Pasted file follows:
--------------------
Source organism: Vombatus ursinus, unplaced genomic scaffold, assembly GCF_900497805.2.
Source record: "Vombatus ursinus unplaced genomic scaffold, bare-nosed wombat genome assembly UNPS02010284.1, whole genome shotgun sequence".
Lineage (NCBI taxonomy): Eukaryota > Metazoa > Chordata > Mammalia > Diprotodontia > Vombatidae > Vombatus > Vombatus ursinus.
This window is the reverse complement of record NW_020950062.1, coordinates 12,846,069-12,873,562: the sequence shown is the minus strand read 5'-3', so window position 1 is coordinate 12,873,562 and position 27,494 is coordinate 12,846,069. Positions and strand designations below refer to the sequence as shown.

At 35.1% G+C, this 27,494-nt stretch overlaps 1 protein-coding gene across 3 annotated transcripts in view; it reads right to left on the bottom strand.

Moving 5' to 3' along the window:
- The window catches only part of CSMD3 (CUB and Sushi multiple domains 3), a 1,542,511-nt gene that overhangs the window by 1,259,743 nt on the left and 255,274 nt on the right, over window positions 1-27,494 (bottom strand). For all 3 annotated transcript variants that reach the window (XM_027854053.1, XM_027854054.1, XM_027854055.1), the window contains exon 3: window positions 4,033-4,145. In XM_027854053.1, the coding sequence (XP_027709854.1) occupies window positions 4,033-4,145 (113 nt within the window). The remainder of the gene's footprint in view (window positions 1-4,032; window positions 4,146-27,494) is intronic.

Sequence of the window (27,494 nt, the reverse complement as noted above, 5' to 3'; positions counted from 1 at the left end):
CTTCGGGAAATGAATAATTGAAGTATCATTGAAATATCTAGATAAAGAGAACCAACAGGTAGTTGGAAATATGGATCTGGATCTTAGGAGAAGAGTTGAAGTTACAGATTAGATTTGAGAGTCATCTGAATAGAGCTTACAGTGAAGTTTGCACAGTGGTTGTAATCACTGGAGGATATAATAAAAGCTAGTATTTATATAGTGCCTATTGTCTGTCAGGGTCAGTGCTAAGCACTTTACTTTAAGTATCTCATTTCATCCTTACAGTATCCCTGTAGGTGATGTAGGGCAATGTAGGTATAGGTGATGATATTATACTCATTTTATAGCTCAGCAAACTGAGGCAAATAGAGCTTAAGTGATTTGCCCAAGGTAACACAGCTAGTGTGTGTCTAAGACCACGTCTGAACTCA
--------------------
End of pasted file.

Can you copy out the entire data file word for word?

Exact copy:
Source organism: Vombatus ursinus, unplaced genomic scaffold, assembly GCF_900497805.2.
Source record: "Vombatus ursinus unplaced genomic scaffold, bare-nosed wombat genome assembly UNPS02010284.1, whole genome shotgun sequence".
Lineage (NCBI taxonomy): Eukaryota > Metazoa > Chordata > Mammalia > Diprotodontia > Vombatidae > Vombatus > Vombatus ursinus.
This window is the reverse complement of record NW_020950062.1, coordinates 12,846,069-12,873,562: the sequence shown is the minus strand read 5'-3', so window position 1 is coordinate 12,873,562 and position 27,494 is coordinate 12,846,069. Positions and strand designations below refer to the sequence as shown.

At 35.1% G+C, this 27,494-nt stretch overlaps 1 protein-coding gene across 3 annotated transcripts in view; it reads right to left on the bottom strand.

Moving 5' to 3' along the window:
- The window catches only part of CSMD3 (CUB and Sushi multiple domains 3), a 1,542,511-nt gene that overhangs the window by 1,259,743 nt on the left and 255,274 nt on the right, over window positions 1-27,494 (bottom strand). For all 3 annotated transcript variants that reach the window (XM_027854053.1, XM_027854054.1, XM_027854055.1), the window contains exon 3: window positions 4,033-4,145. In XM_027854053.1, the coding sequence (XP_027709854.1) occupies window positions 4,033-4,145 (113 nt within the window). The remainder of the gene's footprint in view (window positions 1-4,032; window positions 4,146-27,494) is intronic.

Sequence of the window (27,494 nt, the reverse complement as noted above, 5' to 3'; positions counted from 1 at the left end):
CTTCGGGAAATGAATAATTGAAGTATCATTGAAATATCTAGATAAAGAGAACCAACAGGTAGTTGGAAATATGGATCTGGATCTTAGGAGAAGAGTTGAAGTTACAGATTAGATTTGAGAGTCATCTGAATAGAGCTTACAGTGAAGTTTGCACAGTGGTTGTAATCACTGGAGGATATAATAAAAGCTAGTATTTATATAGTGCCTATTGTCTGTCAGGGTCAGTGCTAAGCACTTTACTTTAAGTATCTCATTTCATCCTTACAGTATCCCTGTAGGTGATGTAGGGCAATGTAGGTATAGGTGATGATATTATACTCATTTTATAGCTCAGCAAACTGAGGCAAATAGAGCTTAAGTGATTTGCCCAAGGTAACACAGCTAGTGTGTGTCTAAGACCACGTCTGAACTCA